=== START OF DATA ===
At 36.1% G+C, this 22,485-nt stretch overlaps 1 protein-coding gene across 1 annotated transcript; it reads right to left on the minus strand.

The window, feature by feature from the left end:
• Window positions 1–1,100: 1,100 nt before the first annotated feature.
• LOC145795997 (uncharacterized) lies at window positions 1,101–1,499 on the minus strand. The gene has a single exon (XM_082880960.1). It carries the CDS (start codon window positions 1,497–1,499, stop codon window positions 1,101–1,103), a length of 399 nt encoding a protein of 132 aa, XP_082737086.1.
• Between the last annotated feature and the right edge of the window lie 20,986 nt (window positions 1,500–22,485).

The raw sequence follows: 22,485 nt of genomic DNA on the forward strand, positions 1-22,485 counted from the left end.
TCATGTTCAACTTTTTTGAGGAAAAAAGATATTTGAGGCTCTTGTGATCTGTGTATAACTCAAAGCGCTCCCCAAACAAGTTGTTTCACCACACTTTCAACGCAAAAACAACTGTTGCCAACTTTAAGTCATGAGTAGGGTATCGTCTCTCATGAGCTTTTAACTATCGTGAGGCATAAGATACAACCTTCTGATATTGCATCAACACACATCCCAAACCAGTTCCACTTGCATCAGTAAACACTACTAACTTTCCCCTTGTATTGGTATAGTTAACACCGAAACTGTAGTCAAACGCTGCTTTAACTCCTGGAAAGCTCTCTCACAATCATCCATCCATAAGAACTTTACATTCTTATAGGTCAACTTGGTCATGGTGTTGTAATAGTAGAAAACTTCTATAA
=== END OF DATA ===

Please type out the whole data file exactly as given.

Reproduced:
At 36.1% G+C, this 22,485-nt stretch overlaps 1 protein-coding gene across 1 annotated transcript; it reads right to left on the minus strand.

The window, feature by feature from the left end:
• Window positions 1–1,100: 1,100 nt before the first annotated feature.
• LOC145795997 (uncharacterized) lies at window positions 1,101–1,499 on the minus strand. The gene has a single exon (XM_082880960.1). It carries the CDS (start codon window positions 1,497–1,499, stop codon window positions 1,101–1,103), a length of 399 nt encoding a protein of 132 aa, XP_082737086.1.
• Between the last annotated feature and the right edge of the window lie 20,986 nt (window positions 1,500–22,485).

The raw sequence follows: 22,485 nt of genomic DNA on the forward strand, positions 1-22,485 counted from the left end.
TCATGTTCAACTTTTTTGAGGAAAAAAGATATTTGAGGCTCTTGTGATCTGTGTATAACTCAAAGCGCTCCCCAAACAAGTTGTTTCACCACACTTTCAACGCAAAAACAACTGTTGCCAACTTTAAGTCATGAGTAGGGTATCGTCTCTCATGAGCTTTTAACTATCGTGAGGCATAAGATACAACCTTCTGATATTGCATCAACACACATCCCAAACCAGTTCCACTTGCATCAGTAAACACTACTAACTTTCCCCTTGTATTGGTATAGTTAACACCGAAACTGTAGTCAAACGCTGCTTTAACTCCTGGAAAGCTCTCTCACAATCATCCATCCATAAGAACTTTACATTCTTATAGGTCAACTTGGTCATGGTGTTGTAATAGTAGAAAACTTCTATAA